The Centers for Medicare & Medicaid Services, (“CMS”) announced this week that it will pay claims for designated health services related to COVID-19 that would ordinarily violate the Stark Law. On March 30, 2020, the Secretary of the Department of Health and Human Services (the “Secretary”), issued blanket waivers of the Stark Law retroactive to March 1, 2020.
The blanket waivers apply only to financial relationships and referrals that are related to the COVID-19 national emergency, however, what is related to the COVID-19 national emergency is much broader than just treating patients with COVID-19. It includes necessary patient care services provided by health care practitioners “not related to the diagnostics and treatment of COVID-19, in response to the COVID-19 outbreak.” It also includes shifting the diagnosis and care of patients to appropriate alternative settings due to the COVID-19 outbreak, as well as addressing medical practice or business interruption due to the emergency to maintain the availability of medical care and related services for patients and the community. In other words, it is very broad.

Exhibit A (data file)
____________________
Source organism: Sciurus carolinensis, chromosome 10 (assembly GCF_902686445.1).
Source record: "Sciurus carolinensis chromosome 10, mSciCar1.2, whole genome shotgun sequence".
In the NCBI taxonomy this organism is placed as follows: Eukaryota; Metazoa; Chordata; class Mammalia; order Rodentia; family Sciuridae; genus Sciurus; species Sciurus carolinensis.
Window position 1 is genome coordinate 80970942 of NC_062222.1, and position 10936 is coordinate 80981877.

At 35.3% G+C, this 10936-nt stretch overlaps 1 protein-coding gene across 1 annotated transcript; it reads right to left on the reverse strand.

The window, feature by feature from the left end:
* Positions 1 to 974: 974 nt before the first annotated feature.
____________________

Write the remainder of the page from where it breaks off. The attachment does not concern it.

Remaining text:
If you are relying on blanket waivers, you must make records relating to use of the waivers available to the Secretary upon request. You should develop and maintain records in a timely manner as a best practice, but there is currently no requirement to submit specific documentation or any notice to the Secretary or CMS to use the blanket waivers.
The Secretary’s action allows conduct that would normally violate the Stark Law such as above or below fair market value payments for loans, services, equipment use, facilities, and other items provided or used. It also waives the maximum limits on medical staff incidental benefits and nonmonetary compensation, allows referrals to physician owned entities, and allows care to be provided in settings where the Stark Law would normally not permit it.
Examples of Application of the Blanket Waivers
Examples of what is allowed under the Stark Law waivers include:
- A hospital paying physicians above their previously-contracted rate for furnishing professional services for COVID-19 patients in particularly hazardous or challenging environments.
- An entity providing free telehealth equipment to a physician practice to facilitate telehealth visits for patients who are observing social distancing or in isolation or quarantine.
- A physician starting a call coverage arrangement before it is in writing and signed or opening an office in a hospital owned building before a lease is in writing and signed so long as all other requirements of the applicable Stark Law exception are met.
A link to the entire CMS notice regarding the blanket waivers is below:
If you would like to discuss various options and the potential applicability of the waivers to specific situations, please feel free to contact the Buchalter Healthcare attorney identified below.
James Andrew Caprile